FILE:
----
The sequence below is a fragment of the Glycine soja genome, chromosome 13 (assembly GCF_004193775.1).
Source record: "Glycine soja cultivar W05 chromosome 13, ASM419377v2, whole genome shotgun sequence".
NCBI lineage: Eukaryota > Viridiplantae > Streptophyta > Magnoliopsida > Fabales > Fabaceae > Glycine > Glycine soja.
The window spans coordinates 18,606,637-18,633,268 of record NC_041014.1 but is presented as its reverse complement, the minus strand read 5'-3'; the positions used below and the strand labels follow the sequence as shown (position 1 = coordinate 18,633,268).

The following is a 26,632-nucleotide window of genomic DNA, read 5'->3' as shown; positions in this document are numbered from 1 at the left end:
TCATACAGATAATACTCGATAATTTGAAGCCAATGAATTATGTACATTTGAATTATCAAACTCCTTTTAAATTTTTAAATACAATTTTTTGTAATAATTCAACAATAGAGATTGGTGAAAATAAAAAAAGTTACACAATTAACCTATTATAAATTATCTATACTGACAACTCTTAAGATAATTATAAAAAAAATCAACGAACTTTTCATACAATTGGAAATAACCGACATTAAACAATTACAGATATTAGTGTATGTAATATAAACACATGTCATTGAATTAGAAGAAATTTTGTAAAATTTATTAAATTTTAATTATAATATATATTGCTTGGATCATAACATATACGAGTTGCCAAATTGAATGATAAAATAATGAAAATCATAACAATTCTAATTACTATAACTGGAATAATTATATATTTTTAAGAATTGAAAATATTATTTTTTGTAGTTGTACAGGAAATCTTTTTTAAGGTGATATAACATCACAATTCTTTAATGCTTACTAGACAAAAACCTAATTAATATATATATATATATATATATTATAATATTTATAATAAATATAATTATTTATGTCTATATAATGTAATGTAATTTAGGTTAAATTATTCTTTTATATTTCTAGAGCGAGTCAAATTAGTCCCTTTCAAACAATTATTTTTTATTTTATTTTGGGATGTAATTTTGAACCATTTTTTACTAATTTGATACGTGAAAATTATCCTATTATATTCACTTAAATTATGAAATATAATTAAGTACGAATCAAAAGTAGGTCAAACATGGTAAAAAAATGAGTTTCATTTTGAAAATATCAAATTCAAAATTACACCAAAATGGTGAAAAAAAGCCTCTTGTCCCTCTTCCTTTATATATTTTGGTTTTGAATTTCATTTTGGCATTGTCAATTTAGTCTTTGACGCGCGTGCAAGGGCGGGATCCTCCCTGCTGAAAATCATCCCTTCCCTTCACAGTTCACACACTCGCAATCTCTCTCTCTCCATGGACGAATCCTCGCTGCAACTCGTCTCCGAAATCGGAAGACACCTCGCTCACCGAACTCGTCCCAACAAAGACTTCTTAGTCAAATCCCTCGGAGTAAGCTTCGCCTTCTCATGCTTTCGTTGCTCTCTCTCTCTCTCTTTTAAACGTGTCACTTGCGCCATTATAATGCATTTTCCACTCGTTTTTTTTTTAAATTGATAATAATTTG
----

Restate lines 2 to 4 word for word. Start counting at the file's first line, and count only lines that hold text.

Source record: "Glycine soja cultivar W05 chromosome 13, ASM419377v2, whole genome shotgun sequence".
NCBI lineage: Eukaryota > Viridiplantae > Streptophyta > Magnoliopsida > Fabales > Fabaceae > Glycine > Glycine soja.
The window spans coordinates 18,606,637-18,633,268 of record NC_041014.1 but is presented as its reverse complement, the minus strand read 5'-3'; the positions used below and the strand labels follow the sequence as shown (position 1 = coordinate 18,633,268).